Un­happy land­ings

Go­ing once more onto the beach with pri­vate per­spec­tives on D-Day.

New Zealand Listener - - BOOKS & CULTURE - by GREG DIXON

The New Zealand poet De­nis Glover took his gramo­phone to war. In­deed, on the wild, grey morn­ing of June 6, 1944 – D-Day – as the then Royal Navy lieu­tenant com­manded a land­ing craft through a choppy English Chan­nel, the mad bug­ger used that gramo­phone to play “the ro­bust mu­sic of an English hunt­ing song” to the sea­sick Bri­tish com­man­dos he was about to drop on a beach in Nor­mandy.

Mu­sic hath charms to pro­voke the sav­age breast, per­haps? In any case, this ex­tra­or­di­nary scene – un­ex­pected, funny, and ar­riv­ing on page 276 – is just the sort of de­tail oc­cu­py­ing nearly ev­ery para­graph of Giles Mil­ton’s un­ex­pect­edly crack­ing, some­times funny, of­ten tragic and en­tirely redo­lent new book, D-Day: The Sol­diers’ Story.

Of course, you’ll be won­der­ing: why in the world do we need yet an­other his­tory of what’s al­ways billed as “the great­est in­va­sion in his­tory”? I’m en­tirely in­clined to agree.

Hav­ing waded through, say, Max Hast­ings’ Over­lord (I have) or Antony Beevor’s D-Day: The Bat­tle for Nor­mandy (I haven’t) – and those two au­thors are the vir­tu­osi of boots-on-the-ground World War II nar­ra­tive his­tory – you will prob­a­bly be think­ing you’ve read the last well-crafted word on the mat­ter. And per­haps you have.

Yet Mil­ton, whose past pop­u­lar his­to­ries have in­cluded White Gold and Churchill’s Min­istry of Un­gentle­manly War­fare, re­vi­talises this much­told war story.

Much of this is be­cause he has mostly cho­sen to es­chew the big pic­ture – apart from crisp scene-set­ting open­ers for each chap­ter – and tell this mon­u­men­tal story through the eyes of a few hun­dred of the hun­dreds of thou­sands in­volved in the first day of Op­er­a­tion Over­lord.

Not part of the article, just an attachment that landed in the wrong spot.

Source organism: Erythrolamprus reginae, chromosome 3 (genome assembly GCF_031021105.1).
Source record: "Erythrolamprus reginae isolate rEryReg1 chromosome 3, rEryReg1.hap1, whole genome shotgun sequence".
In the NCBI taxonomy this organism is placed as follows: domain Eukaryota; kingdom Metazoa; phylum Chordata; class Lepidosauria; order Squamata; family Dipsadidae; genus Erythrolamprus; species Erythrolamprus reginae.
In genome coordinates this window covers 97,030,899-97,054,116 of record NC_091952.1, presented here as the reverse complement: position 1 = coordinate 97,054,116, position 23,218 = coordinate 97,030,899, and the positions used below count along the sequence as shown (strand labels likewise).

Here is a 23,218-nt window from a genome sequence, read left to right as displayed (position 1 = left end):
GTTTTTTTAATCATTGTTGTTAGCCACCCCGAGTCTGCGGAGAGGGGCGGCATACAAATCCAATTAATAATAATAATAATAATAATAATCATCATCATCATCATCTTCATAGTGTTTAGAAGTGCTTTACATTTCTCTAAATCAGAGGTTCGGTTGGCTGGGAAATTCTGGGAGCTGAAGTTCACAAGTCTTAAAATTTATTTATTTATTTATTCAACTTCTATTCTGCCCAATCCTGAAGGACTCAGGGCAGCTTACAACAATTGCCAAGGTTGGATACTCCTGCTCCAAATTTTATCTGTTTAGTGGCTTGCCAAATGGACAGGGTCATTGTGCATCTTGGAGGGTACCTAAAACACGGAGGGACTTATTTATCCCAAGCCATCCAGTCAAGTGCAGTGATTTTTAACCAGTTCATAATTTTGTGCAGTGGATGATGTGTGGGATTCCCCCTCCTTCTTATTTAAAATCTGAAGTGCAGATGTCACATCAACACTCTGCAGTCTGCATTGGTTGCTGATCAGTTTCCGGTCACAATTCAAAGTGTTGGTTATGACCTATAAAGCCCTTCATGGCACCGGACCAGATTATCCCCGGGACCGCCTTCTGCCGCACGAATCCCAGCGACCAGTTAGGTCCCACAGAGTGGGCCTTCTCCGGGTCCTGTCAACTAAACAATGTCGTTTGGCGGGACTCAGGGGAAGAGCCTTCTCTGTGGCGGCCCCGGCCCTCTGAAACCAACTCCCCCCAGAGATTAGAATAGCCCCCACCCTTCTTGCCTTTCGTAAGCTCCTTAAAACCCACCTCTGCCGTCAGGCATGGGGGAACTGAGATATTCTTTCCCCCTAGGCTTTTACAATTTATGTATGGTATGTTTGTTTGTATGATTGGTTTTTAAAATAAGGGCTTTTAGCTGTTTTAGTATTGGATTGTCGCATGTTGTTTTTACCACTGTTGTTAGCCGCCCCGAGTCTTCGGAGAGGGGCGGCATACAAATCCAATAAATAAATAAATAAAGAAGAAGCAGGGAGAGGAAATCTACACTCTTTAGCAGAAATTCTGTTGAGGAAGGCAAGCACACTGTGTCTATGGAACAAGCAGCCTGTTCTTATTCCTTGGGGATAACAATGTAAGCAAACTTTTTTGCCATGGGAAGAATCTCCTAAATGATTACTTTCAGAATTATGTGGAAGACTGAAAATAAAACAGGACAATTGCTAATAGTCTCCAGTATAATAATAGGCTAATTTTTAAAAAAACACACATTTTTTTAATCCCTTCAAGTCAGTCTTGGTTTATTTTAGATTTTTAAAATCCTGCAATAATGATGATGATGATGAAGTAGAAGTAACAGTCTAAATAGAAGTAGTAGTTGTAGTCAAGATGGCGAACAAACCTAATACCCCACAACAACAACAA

Some of it is, un­sur­pris­ingly, grim stuff. On Omaha beach, a young, un­tried Amer­i­can GI is “show­ered with wood, metal and body parts”. Mean­while, an un­tried Ger­man con­script on the bluffs above him fires his ma­chine gun, killing at will other teenagers with no place to hide: “It was so easy to kill; it took so lit­tle en­ergy. My mind ra­tio­nalised it: this is war.”

And war is hell. How­ever, Mil­ton finds hu­man­ity and even hu­mour in the de­tail. We meet a com­mando who trash talks Ger­man gen­eral Er­win Rom­mel. There is the para­trooper who hands his cho­co­late ra­tion to two pet­ri­fied French kids, the first lib­er­ated in oc­cu­pied France. There is the Ger­man of­fi­cer who, af­ter a boozy night try­ing to se­duce his French girl­friend, finds him­self in the hands of Bri­tish air­borne sol­diers.

“He had been de­prived of his wine, his woman and his car, along with his dig­nity,” writes Mil­ton. “He started shout­ing in per­fect English ‘that he had lost his hon­our and de­manded to be shot’. This wish was po­litely de­clined … [but] when [the Bri­tish] went to search the Mercedes, they found it was a staff of­fi­cer’s car un­like any other, filled with wine glasses, din­ner plates and cosmetics, as well as a neatly wrapped par­cel of French lin­gerie.”

Some may find the brisk skip­ping from sol­dier to sol­dier and scene to scene, not to men­tion the lack of de­tailed anal­y­sis of the wider ac­tion, makes this once over lightly. I think it’s best to see Mil­ton’s D-Day as more war movie than war his­tory. This is guts and glory as unashamed en­ter­tain­ment, take it or leave it.

Some of it is grim stuff. A young GI is show­ered with wood, metal and body parts.”

Idio­syn­cratic: Giles Mil­ton sifts through the shrap­nel of “the great­est in­va­sion in his­tory”. Be­low, De­nis Glover.

D-Day: The Sol­diers’ Story, by Giles Mil­ton(John Mur­ray, $37.99)

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